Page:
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Book review: Speaking Sculptures in Late Medieval Europe: A silent rhetoric by Kim W. Woods

21 June 2024

Nicholas Cranfield is partly convinced by a sculptural argument

THIS 100-page volume (Features, 3 May) expands an earlier essay of Woods on medieval open-mouthed sculptures predominantly from the Northern Continent. With the likes of Donatello and Desiderio da Settignano, she allows herself to cross the Alps, and she also finds an extraordinary pre-Reformation survival at Tong, in Shropshire, depicting a priest preaching in the pulpit.

She sets out to show how the sculptor sought to represent speech much as painters might include a banderol or scroll with a text.

Viewers in a church context (she includes some secular statuary) could be drawn into a conversation with, for instance, the Virgin Annunciate and the Archangel or the grieving mother of Christ at the foot of the Cross. This could be to encourage participation in the liturgy or as a deliberate way of offering catechesis, encouraging the recitation of the Hail Mary, the Lord’s Prayer, and the Creed.

Statues and paintings of each of the Apostles might be given a phrase from the Creed, as at Bamberg, and conversing groups of Apostles may have been similarly purposed, as she cites Havelberg (Germany), Évora (Portugal), and elsewhere. Much later, in the Spanish and Italian Counter-Reformation, this might have been the reason for the apostolado series by the likes of Ribera and El Greco.

Much of this I am happy to accept, despite the paucity of documentary evidence to argue that this development was calculated. Scenes of the annunciation and of the Baptist preaching in the wilderness lend themselves readily to such an interpretation. I am less convinced of figures of the Crucified. The death throes of the Saviour and the groaning on the cross cannot always betoken the Seven Last Words and may simply be an attempt to emphasise the agony of the Man-God.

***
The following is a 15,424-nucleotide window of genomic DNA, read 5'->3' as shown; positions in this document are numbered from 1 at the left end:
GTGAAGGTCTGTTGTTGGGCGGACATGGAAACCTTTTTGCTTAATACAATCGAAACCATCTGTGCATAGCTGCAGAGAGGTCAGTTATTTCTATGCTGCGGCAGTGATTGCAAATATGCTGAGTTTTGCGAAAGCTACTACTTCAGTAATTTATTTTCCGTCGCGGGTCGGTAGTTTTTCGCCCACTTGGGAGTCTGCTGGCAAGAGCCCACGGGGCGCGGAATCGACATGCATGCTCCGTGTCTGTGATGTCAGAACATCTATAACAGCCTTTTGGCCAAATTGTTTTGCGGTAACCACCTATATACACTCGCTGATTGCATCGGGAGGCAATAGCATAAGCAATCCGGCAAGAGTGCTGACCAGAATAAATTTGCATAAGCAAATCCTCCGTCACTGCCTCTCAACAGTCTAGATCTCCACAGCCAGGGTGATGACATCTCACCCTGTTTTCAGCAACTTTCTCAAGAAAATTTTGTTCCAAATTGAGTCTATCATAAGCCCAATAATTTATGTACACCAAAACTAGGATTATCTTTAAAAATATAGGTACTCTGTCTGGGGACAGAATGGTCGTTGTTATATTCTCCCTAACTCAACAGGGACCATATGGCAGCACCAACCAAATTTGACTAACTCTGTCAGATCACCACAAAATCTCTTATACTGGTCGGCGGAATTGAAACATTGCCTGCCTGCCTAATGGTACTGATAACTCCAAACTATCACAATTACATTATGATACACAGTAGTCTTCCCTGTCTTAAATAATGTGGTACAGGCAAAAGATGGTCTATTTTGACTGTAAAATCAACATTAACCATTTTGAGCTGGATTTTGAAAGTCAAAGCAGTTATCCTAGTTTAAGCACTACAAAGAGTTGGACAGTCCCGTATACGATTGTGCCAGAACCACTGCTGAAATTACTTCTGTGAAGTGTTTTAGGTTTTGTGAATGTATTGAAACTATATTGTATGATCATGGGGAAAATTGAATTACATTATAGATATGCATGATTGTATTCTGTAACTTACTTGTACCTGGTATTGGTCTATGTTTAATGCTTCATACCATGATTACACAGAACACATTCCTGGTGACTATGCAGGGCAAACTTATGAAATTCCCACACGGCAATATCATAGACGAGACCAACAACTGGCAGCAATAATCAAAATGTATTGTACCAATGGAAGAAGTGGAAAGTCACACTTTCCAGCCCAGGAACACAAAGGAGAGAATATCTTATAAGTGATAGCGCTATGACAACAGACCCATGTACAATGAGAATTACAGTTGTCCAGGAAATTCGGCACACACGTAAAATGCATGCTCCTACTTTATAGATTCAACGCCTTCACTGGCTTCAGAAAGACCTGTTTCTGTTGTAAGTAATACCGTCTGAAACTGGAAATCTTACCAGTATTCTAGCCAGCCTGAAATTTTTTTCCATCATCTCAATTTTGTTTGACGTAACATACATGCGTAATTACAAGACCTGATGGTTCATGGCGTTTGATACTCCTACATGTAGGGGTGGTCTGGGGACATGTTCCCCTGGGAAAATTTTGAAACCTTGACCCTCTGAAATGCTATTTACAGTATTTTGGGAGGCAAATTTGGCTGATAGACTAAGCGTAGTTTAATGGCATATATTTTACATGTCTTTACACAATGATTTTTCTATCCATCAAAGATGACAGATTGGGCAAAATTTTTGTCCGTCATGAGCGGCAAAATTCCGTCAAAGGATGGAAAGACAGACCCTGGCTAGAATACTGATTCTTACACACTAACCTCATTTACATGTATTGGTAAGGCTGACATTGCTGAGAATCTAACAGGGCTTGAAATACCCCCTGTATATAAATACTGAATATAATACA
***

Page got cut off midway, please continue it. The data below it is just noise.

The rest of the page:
With regard to the west choir screen in Naumburg Cathedral (c.1249), the author is surely right to comment on how the maidservant is seen to denounce St Peter as one of the Galileans who had followed Jesus, and to draw attention to the haggling over the 30 pieces of silver. But she is silent about the other two panels — the Last Supper and the Betrayal in the Garden — perhaps because (surprisingly) none of the figures portrayed appears to be speaking.

It would also have been good to have a consideration of the automata of speaking statues which, the Reformers alleged, the Church used to con the gullible into believing in miracles.

Canon Nicholas Cranfield is the Vicar of All Saints’, Blackheath, in south London.

Speaking Sculptures in Late Medieval Europe: A silent rhetoric
Kim W. Woods
Lund Humphries £60.00
Church Times Bookshop £54.00

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